• Seriously, what workplace do you work in, that hasn’t done any Windows Updates for a couple of years, putting the company as a whole at huge risks?

      Even without talking about Firefox... WTF?
      I mean all I would need to wreck your whole company to bankrupcy, would be someone from your company surfing on my prepared site...
      The holes are well-known. And IE6 won’t be fixed anymore.
      That’s all it would take for you to lose your job!!

      Now of course I wouldn’d do that to you, as I’m not a

  • Hooray! (Score:5, Insightful)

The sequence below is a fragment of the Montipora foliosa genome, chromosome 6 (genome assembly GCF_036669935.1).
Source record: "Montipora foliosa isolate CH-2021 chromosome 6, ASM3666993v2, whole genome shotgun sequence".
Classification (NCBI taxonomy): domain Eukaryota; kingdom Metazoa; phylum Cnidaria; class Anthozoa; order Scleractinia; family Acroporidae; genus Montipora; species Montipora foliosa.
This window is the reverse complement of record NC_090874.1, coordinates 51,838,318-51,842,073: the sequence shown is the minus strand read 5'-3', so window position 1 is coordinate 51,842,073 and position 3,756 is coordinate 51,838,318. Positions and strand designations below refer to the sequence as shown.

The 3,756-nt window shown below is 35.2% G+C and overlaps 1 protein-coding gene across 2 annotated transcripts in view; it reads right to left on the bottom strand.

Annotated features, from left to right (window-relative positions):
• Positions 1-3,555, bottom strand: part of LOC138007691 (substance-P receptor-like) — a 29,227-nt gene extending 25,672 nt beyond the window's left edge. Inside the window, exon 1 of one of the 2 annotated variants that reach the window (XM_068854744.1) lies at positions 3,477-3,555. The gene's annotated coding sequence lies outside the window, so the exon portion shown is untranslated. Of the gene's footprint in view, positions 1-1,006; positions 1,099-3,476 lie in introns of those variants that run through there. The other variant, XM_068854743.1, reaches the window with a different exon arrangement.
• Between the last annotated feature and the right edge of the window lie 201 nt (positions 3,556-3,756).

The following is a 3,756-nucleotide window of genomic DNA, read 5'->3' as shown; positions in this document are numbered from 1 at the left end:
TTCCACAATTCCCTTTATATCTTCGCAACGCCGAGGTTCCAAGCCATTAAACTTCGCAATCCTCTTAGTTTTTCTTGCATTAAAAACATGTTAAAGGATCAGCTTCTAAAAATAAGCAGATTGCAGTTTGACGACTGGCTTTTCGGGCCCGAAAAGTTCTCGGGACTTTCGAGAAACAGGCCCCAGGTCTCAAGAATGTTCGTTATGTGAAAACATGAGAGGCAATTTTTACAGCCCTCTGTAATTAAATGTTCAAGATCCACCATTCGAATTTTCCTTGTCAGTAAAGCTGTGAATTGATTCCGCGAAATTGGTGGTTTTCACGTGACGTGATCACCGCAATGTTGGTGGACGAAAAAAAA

by headkase (533448) on Wednesday February 24, 2010 @11:22AM (#31259610)
    The thing about supporting obsolete technology forever is that the people who want the support will always want the support forever. Sometimes, you just have to cut them loose because that is the only way to get them to move to something better. And once they are on something better they'll wonder how they got along without it - with the cycle repeating. Of course some of their outdated applications will need to be updated but really does it always have to get to the point where you insist you need "Windows 95" forever?
    • Re:Hooray! (Score:4, Funny)

      by BenoitRen (998927) on Wednesday February 24, 2010 @02:05PM (#31262026)

      Of course some of their outdated applications will need to be updated but really does it always have to get to the point where you insist you need "Windows 95" forever?